Four suspected Islamic militants who had an unidentified liquid and an anti-contamination suit were probably planning an attack, France's interior minister said Tuesday.
French counterterrorism agents arrested the four — three Algerians and a Moroccan — in a raid on an apartment in a tough Paris suburb on Monday. One of the suspects is a woman, judicial officials said, speaking on conditions of anonymity.
Agents also seized $5,000 in cash, a computer and extremist Islamic documents, the judicial officials said.
Interior Minister Nicolas Sarkozy said the raid also turned up false identity papers, two vials of an unidentified liquid and "a protective military suit against biological, chemical and nuclear risks." Specialists were studying the vials' contents.
Sarkozy said the suspects were thought to have spent time in training camps in Afghanistan and Chechnya, and that they had been in contact with Rabah Kadre, who was arrested with two other suspects last month in Britain on terrorism-related charges.
Kadre, 35, is accused of possessing materials for the "preparation, instigation or commission" of terrorism. According to French news reports, he has links to the al-Qaida network and had been to terrorist training camps in Afghanistan.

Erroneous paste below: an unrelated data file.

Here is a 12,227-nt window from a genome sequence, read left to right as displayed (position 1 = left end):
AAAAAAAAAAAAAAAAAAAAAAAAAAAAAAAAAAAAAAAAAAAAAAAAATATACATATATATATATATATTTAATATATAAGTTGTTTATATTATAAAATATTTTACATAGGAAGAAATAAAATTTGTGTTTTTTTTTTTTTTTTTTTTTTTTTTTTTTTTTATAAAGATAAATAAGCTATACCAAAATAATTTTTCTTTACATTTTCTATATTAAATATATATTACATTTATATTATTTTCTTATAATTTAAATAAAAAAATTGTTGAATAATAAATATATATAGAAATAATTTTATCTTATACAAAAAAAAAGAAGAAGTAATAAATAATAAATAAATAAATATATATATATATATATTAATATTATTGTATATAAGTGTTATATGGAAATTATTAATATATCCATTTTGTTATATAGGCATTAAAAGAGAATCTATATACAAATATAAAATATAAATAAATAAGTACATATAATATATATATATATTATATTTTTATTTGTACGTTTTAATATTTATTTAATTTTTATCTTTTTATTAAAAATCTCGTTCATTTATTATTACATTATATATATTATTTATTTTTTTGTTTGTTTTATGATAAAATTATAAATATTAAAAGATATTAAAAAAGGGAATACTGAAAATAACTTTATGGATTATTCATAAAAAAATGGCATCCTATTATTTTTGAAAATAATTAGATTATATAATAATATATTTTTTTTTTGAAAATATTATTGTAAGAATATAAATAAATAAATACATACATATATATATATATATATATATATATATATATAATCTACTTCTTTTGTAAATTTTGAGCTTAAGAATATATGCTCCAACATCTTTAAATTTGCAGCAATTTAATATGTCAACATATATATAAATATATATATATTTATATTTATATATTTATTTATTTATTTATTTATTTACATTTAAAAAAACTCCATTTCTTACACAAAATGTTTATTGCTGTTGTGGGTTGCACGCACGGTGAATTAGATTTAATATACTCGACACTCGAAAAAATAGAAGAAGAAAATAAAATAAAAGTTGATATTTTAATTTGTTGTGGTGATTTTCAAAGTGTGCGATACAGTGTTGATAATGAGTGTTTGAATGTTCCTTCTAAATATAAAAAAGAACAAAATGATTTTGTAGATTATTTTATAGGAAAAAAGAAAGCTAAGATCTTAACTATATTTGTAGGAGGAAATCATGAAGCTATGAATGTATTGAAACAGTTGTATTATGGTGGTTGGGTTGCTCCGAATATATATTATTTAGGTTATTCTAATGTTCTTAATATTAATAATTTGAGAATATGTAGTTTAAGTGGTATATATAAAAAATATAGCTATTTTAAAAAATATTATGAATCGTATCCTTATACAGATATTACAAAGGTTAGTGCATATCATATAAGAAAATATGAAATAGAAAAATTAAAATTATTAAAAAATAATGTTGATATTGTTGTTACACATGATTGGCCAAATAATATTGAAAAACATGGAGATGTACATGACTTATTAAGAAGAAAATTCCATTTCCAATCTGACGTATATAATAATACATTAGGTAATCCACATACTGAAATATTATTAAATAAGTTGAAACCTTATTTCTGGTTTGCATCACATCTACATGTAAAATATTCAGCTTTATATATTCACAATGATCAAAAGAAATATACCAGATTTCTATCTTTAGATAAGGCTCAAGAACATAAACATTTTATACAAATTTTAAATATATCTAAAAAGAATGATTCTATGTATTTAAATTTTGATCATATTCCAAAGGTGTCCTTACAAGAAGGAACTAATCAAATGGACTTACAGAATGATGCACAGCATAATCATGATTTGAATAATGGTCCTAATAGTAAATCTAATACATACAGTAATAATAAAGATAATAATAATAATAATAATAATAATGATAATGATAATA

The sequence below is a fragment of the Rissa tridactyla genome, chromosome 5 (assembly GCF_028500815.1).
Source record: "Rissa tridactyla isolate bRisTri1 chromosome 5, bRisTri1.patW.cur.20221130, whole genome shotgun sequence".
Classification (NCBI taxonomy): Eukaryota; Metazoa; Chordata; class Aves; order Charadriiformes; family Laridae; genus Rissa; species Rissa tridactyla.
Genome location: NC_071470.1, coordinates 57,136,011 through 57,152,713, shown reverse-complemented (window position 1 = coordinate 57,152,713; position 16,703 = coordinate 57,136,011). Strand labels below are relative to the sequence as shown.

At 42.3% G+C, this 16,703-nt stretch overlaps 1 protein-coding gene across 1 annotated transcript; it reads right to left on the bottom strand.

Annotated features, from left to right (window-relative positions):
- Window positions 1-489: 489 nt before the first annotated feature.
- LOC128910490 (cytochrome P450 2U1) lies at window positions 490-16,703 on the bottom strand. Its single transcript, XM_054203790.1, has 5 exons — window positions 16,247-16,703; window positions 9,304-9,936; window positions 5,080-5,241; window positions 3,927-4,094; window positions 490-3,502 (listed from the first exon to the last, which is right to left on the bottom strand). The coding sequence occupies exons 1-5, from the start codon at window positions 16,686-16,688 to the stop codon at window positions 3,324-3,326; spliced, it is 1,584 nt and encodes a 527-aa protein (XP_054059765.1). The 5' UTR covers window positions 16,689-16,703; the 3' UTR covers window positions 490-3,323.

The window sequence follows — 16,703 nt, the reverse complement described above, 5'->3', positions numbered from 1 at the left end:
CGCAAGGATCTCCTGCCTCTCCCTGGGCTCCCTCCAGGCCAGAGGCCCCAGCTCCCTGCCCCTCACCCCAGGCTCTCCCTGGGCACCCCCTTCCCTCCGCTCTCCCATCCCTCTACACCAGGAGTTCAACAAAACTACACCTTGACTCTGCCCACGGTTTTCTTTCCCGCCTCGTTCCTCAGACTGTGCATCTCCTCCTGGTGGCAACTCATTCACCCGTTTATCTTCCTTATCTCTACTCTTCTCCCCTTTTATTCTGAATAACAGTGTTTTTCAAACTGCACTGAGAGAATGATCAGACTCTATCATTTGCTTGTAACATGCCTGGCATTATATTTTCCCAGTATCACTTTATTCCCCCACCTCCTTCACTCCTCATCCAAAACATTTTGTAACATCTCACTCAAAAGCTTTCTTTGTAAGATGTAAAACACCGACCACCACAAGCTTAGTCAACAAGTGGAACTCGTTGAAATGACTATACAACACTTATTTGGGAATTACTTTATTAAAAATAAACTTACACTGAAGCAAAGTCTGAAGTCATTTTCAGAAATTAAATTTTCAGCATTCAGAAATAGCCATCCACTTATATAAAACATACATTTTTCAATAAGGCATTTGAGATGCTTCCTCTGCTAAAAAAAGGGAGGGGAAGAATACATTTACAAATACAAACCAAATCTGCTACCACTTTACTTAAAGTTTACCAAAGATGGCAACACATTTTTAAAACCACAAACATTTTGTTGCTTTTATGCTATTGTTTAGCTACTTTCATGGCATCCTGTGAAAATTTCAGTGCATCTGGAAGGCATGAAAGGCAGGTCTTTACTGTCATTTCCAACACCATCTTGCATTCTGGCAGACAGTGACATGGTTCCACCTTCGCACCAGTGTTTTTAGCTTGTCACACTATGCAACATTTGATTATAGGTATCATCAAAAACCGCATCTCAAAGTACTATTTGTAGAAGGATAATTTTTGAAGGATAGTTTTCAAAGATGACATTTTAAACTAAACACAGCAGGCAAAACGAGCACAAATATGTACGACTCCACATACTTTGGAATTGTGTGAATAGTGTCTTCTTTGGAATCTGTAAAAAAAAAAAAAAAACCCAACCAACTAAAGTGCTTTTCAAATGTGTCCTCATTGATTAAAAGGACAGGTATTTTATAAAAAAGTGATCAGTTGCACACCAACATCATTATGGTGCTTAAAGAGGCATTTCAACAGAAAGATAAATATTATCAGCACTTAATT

Sarkozy indicated the suspects were planning an attack, saying that "with these four individuals, it was better to arrest them before rather than after." He did not elaborate.
The suspects were preparing a chemical attack, according to radio and television reports and the daily newspaper Le Parisien, which quoted unidentified police officials and agents from the counterintelligence service DST. Radio and television reports said the chemicals could be used to pollute public drinking water systems.
Judicial officials told The Associated Press that laboratory tests to determine the exact nature of the substances hadn't been completed. It was also unclear where, when or if the chemicals were to be used, they said.
The four suspects were taken into custody on suspicion of "criminal association in connection with a terrorist enterprise" under an investigation begun last month into the activities of groups from Chechnya, the daily Le Figaro reported.
France's top anti-terrorist judge, Jean-Louis Bruguiere, ordered the arrests. He has broad powers to pursue suspects, search their homes, arrest, interrogate and charge them.
Bruguiere has recently stepped up the arrests amid mounting concerns in Europe that a terror attack may be imminent. More than 20 suspects have been taken into custody in five operations since Nov. 24. Eight remain in custody.